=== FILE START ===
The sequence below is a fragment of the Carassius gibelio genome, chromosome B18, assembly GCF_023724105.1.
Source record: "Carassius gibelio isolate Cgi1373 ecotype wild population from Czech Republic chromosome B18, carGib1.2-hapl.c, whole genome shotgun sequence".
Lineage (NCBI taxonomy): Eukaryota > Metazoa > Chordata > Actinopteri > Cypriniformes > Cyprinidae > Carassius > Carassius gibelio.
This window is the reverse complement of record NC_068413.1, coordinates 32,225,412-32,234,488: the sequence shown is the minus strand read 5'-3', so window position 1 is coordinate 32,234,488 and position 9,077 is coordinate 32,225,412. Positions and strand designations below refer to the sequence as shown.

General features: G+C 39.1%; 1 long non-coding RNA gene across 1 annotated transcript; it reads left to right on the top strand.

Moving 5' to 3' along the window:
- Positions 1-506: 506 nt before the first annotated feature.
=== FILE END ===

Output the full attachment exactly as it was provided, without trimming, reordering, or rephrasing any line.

The sequence below is a fragment of the Carassius gibelio genome, chromosome B18, assembly GCF_023724105.1.
Source record: "Carassius gibelio isolate Cgi1373 ecotype wild population from Czech Republic chromosome B18, carGib1.2-hapl.c, whole genome shotgun sequence".
Lineage (NCBI taxonomy): Eukaryota > Metazoa > Chordata > Actinopteri > Cypriniformes > Cyprinidae > Carassius > Carassius gibelio.
This window is the reverse complement of record NC_068413.1, coordinates 32,225,412-32,234,488: the sequence shown is the minus strand read 5'-3', so window position 1 is coordinate 32,234,488 and position 9,077 is coordinate 32,225,412. Positions and strand designations below refer to the sequence as shown.

General features: G+C 39.1%; 1 long non-coding RNA gene across 1 annotated transcript; it reads left to right on the top strand.

Moving 5' to 3' along the window:
- Positions 1-506: 506 nt before the first annotated feature.